Belief in oneself & be pragmatic!
It is universally known that failures and losses teach us deeper lessons that become ingrained in us more than successes do.   Relating the same to one’s executive career, there are many setbacks and negative experiences of others that we could learn from without having to experience the pain ourselves.  Here are a few candid examples that present useful lessons to every aspiring professional.  
Example 1 – Business Network

We all know New Year’s resolutions are often just promises to ourselves that will be forgotten after a few weeks, but what about setting career goals? Knowing where you want to go over the next year is essential, and although this can be decided anytime, there is no better time than now to work that out.

To help you along, we have created a list of 15 suggestive goals for the year ahead. Ask yourself which ones appeal to you and begin to work out when and how you will achieve these goals.

1. Improve on last year
The most measurable target in this list, follow your figures month to month from 2010 and take steps to improve your results.

2. Diversify
Over the last weekend I returned fresh from a small re-union – after 24 long years - with classmates from University days! During the 3 day sojourn in a hill resort, we were mulling over our individual evolutions and experiences especially on the professional front; some of us are entrepreneurs, a few teach at Universities and the rest are with corporates.
In setting up and organizing a cross border job search, aside from being very well organized, one needs to prepare and equip oneself more thoroughly than if the search was local. Here is an overview of the process and execution that we will cover in coming months:

Determining Long Range Goals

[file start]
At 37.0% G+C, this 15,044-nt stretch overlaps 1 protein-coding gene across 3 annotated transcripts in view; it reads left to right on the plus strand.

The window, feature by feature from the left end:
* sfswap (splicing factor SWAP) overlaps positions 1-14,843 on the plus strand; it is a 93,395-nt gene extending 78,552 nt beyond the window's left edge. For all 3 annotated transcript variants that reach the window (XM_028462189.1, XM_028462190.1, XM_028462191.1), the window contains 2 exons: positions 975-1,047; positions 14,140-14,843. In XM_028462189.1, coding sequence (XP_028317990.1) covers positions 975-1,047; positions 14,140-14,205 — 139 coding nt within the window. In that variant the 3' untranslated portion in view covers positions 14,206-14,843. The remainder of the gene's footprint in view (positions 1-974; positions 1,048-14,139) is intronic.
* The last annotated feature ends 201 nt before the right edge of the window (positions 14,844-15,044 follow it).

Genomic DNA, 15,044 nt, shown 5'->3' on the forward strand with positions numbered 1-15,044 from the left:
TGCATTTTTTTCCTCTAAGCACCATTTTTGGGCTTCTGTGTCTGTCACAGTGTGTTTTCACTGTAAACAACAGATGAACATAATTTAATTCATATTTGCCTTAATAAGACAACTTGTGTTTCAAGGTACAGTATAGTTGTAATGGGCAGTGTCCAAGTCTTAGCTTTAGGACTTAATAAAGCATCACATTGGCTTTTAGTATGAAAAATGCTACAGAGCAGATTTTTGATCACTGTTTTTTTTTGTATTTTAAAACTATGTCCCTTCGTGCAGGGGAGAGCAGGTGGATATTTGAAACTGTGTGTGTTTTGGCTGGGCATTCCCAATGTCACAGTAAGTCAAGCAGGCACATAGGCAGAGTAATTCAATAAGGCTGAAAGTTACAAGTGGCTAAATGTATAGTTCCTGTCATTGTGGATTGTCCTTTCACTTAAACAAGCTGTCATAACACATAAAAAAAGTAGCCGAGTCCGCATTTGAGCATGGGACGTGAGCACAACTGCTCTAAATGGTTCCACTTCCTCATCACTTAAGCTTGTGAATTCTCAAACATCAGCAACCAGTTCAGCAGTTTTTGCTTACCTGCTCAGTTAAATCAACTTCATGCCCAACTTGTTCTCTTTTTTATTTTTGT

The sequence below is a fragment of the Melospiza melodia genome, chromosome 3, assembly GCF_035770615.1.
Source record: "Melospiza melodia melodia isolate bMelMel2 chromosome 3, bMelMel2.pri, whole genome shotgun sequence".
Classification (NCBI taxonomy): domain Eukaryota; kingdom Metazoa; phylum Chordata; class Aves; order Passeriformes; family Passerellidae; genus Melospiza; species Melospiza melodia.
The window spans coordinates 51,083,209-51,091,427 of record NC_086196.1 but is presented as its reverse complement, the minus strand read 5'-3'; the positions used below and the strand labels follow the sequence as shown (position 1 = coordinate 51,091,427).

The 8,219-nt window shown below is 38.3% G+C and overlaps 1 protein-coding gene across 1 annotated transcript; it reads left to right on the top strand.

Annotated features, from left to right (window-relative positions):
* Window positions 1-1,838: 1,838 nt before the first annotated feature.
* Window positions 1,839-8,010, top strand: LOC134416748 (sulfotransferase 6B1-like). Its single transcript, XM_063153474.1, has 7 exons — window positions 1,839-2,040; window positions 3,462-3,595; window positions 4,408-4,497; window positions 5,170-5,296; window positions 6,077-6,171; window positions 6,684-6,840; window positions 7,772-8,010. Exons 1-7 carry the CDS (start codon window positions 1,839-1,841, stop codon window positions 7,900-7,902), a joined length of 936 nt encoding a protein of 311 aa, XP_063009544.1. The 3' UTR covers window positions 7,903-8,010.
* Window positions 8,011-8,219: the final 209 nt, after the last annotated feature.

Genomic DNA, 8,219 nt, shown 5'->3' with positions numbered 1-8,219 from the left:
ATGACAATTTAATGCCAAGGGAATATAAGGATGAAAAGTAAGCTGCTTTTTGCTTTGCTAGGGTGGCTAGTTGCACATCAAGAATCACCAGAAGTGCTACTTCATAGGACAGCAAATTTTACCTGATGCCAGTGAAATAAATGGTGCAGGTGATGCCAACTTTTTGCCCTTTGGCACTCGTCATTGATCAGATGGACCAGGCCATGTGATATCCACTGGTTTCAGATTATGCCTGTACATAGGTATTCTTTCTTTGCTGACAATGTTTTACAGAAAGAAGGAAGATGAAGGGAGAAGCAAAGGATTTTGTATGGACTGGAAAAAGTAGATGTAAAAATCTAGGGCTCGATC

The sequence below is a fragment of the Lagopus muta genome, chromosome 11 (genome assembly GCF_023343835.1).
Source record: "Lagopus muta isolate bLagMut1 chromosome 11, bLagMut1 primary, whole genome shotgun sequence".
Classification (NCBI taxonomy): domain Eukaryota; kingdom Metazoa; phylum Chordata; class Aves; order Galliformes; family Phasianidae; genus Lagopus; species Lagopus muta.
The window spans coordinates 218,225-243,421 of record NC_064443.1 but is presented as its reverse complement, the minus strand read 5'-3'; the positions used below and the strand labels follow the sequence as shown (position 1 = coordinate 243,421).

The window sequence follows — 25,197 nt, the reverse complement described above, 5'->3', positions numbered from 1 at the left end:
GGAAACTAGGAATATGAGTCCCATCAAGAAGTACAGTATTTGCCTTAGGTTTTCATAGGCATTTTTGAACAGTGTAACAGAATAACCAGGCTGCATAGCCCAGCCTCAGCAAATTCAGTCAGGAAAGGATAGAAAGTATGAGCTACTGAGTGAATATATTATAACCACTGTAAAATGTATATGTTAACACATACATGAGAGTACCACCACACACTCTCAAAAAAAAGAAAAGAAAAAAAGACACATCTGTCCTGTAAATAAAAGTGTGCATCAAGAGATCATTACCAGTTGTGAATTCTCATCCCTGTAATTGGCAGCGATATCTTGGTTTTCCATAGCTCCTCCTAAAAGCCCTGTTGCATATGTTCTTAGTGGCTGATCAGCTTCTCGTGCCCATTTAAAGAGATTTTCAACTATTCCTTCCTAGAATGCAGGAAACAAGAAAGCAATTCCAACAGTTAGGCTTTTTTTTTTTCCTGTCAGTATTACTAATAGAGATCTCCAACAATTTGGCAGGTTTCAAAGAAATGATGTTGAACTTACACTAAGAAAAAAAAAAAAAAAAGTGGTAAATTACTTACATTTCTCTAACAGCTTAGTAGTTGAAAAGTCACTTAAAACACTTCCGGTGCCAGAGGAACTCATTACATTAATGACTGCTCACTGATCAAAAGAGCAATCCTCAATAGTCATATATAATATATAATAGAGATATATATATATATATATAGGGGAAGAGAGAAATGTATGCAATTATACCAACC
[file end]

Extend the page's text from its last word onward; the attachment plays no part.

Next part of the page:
This simple, but sometimes grueling act, is even more imperative when working globally. One needs to prepare for the contingencies of relocation back to one’s home country or other regions at a much later date. Knowing where you want to end up is more time-sensitive and geography-sensitive than if one simply continued to gain local employment.

Marketing Collateral
Executive search consultants, often referred to as “recruiters” or “headhunters”, can play an important role in your career management and advancement. Developing and nurturing a relationship with these professionals is an important part of your career management strategy.

It is ironic how one can write a dynamite resume, prepare for interview questions, practice salary negotiation, and do thorough research to uncover companies hiring your type of talent, but not be prepared to clearly evaluate the offers when they come in.

Job Search Advice from Executive Recruiters

AESC Member Executive Search Consultants offer their expert tips and advice on how to run a successful job search.

BlueSteps recently approached recruiters at AESC member search firms and asked them to recommend the best ways for an executive to proactively manage his or her career and find a new executive position in this challenging economic climate. Read on for their top job search tips!

There are many articles published about the 'cost of a bad hire'. Whether they discuss interviewing and recruitment costs or the subsequent loss of productivity, it is clear there is a lot at stake for the company when hiring for an executive position. In fact, a study by Right Management reveled the cost of a single bad hire could be up to 5 times the salary.

Preventing a bad hire

During the BlueSteps Connect event last year, a distinguished panel of leading search consultants provided an overview of how best to approach and build relationships with executive search firms, what these firms can offer you and how the search process works.

Panel members were:
  • Peter Felix, President of the AESC
  • Patrick Delhougne, Senior Client Partner, Korn/Ferry

During an executive job search, succeeding during executive interviews is the final step in landing that ideal executive position. Not only is it a requisite for demonstrating your skills to others, the process of refining your interview technique will help provide focus to your executive job search and remind you of your key strengths.

1. Importance of Research